t the patriot, whose zeal for Sou. hern subja-
Ration is so rabid, that he cannot even lol-'-
erats the approach of a peace commission
. or to bis military lines 1 How many on-
bappy wretchet has this same Mr Stanton
- crowded into his bastiles, under sentence ol
nnlawfn! .military courts, or without any
:- trial. at all, for having followed the counsel
..which be; urged - through Mr. Brown nay
.ior the mere expression of sentiments, not
half so "disloyal"' as those thu fixed upon
X himself! . . . . ;. .
. One thing we. should particularly like to
e know ;. Has Mr. Stanton taken, the required
official oath that he has never given "aid,
. countenance, counsel or encouragement"
, to the Southern rebats 1 . To take th it OMth,
jal8ely,; is. to commit perjury, under the
statute, and. not only ; involves deprivation
ot office, but "perpetual disqualification
' therefor."' We commend the inquiry to the J
Hou. Charles Soraner, who is not orHy oath-
master general, by bis own appointment,
' but bas all the lust of a genuine New Eng
r lander for putting a conscience on tho rack.
For once be bas an opportunity for turning
, liii tastes and functiona to fcood. There
( co excuse for evading the duty. .Senator
Saulsbary has pledged himself, io bis place,
' to prove the truth ol the statement ot Mr.
Brown, if the Senate 'will .alow him the
-opportunity. Let -Mr. St roner see to it!
As he lores the negro and' hates a seces-
aiouist, we cnurge cira Dot to let it pass.
(i Thi Ou Guard The March number of
7Ue Old Guard (now ready), contains the
, following articles'; Our Co'onie and laie
Unions i The Peer ami the Printer (continu
ed); Muouligbt Maying ; Unland (poetry);
The Ce!ebra:ed Beauties of Hampton Court;
F.izram on the United Slates; t4The Damn-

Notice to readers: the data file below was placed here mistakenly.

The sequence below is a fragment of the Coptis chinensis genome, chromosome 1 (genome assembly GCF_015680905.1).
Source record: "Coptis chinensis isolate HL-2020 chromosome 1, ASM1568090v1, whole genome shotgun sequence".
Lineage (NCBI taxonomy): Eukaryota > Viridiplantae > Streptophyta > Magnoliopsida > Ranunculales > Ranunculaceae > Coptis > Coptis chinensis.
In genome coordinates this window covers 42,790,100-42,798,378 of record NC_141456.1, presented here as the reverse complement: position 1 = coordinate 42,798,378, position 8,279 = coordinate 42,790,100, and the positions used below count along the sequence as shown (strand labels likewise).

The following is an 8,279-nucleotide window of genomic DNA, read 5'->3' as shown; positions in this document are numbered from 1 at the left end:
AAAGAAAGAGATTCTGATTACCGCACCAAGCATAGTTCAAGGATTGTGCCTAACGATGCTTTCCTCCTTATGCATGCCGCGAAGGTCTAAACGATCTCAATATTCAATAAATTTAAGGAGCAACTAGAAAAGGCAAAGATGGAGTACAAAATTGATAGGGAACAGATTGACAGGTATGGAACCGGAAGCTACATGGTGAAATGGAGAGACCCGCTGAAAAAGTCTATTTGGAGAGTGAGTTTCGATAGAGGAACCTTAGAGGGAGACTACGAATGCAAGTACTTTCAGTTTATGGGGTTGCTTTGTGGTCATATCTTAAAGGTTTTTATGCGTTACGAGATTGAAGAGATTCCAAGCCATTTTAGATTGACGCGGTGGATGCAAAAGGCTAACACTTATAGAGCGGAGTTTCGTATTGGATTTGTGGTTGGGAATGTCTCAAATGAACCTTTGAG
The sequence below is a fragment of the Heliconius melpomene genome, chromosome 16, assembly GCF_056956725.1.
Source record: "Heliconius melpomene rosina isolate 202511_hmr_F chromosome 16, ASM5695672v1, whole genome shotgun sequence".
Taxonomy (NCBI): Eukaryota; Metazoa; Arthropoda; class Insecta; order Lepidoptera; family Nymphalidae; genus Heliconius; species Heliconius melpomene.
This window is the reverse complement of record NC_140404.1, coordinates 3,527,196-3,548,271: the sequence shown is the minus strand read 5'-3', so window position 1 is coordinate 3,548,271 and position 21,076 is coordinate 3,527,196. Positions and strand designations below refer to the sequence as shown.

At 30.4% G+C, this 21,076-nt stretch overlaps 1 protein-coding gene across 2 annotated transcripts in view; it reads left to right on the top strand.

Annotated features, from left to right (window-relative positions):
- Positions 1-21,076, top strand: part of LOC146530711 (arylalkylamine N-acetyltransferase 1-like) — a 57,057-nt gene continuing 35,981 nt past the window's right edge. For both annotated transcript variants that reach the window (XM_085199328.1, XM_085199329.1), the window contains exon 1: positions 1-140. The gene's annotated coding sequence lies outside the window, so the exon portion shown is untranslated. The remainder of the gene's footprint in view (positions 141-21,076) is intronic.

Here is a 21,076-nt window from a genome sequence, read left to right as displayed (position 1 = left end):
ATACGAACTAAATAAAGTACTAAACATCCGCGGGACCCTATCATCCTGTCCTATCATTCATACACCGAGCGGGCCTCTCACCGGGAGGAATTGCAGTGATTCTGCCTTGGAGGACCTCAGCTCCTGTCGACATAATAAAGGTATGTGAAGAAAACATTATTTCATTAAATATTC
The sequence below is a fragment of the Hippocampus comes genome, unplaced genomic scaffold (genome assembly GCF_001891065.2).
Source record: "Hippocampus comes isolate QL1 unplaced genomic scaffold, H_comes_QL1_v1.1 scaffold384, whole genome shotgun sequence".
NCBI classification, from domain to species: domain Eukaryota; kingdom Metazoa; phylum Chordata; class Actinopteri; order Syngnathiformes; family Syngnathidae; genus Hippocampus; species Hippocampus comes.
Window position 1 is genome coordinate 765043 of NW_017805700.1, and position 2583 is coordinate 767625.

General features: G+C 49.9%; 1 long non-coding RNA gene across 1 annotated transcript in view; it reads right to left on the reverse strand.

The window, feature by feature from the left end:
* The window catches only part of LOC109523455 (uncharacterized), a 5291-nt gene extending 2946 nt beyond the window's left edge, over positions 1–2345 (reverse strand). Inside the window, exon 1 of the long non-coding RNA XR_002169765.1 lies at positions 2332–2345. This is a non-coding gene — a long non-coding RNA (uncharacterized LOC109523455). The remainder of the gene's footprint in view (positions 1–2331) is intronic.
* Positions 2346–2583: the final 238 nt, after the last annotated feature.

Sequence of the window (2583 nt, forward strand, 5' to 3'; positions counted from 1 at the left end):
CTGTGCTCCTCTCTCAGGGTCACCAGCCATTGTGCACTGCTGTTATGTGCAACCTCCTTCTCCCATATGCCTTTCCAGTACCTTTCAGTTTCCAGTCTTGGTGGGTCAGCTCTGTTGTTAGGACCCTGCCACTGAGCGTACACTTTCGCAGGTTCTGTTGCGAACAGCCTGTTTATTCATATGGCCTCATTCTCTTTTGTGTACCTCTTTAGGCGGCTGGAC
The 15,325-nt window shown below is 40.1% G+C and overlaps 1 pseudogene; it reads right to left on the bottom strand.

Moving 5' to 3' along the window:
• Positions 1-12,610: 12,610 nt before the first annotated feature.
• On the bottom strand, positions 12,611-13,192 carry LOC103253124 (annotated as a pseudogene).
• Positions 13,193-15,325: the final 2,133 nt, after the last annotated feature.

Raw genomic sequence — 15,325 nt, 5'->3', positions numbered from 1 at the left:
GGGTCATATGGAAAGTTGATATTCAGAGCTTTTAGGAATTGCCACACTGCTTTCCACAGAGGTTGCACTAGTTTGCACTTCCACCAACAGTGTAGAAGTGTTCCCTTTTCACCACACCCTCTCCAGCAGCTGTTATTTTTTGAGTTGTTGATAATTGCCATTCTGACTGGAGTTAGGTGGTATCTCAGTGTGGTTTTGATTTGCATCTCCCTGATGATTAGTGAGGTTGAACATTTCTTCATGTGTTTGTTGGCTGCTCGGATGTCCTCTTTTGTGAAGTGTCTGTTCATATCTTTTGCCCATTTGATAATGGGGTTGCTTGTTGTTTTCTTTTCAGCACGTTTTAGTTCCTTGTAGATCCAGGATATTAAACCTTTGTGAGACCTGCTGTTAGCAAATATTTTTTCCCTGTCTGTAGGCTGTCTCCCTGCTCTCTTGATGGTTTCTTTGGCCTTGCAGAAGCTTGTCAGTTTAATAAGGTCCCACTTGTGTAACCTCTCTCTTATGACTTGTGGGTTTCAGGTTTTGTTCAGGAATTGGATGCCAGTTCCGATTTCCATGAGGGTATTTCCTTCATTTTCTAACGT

ft ab!t Heresy ol State Sovereiiniy;'' A Latin
l!p!ram;The American Uacea linger B.
Taney and rdw'rd Evererl Hie' Etlitor's
". Tat'a- 'Jhi numtier has two very valuable
tuc ; the leader, "Our Colonial and
fvv Unions,'.' in which ii i sbovrn that we
.'"Lata i.ad no' !e.t than four Unions and the
one "The Ari.eric-ari riacei,'' h tch tt fQlJ
of jrrrprrjM " intcr'm.iUonl The arttclr ffti
13 "L.aii;ie-i of tlamptoii Court,'' 'is an in-
ti-rctin historical teview, while ilei 'CJi
tor's Tat'la is distinguished fur . it Usual
spirit end piquancy, - Single -copies sent
f pct p kj) 'for 23 cents. . ... .
Van Kr', flnrton Sz Co- N. 162 Ns i
Fads about th67-30s The adfaatages the)
: i Offer.: t-
i ' i
Their - Absolotb Skcumtt. Nearly all
active credits are now based on Govern
ment securities and banks bold them, as
the very best and strongest investment they
can make. If it were possible to cor.tem-J
plate the financial failure of the Govern
ment, do bank wonld be any safer. It
money is loaned on individual notes or
bond and mortgage, it 'will be payable in
the same corrency as the Government pays
with, and no better. The Government has
never tailed to meet its engagements, and
the national debt is a first mortgage upon
the whole property of the country. While
other stocks fluctuate from ten to fitly, or
even a greater per cent., Government stocks
are always comparatively firm Their val
ue is fixed and reliable, beyond all .other
securities ;' tor while a thousand specula
tive bubble rise and bnrat, as a rule they
are never below par, and are otten above.
It is convertible into a six per cent, gold
bearing bond. At the expiration of three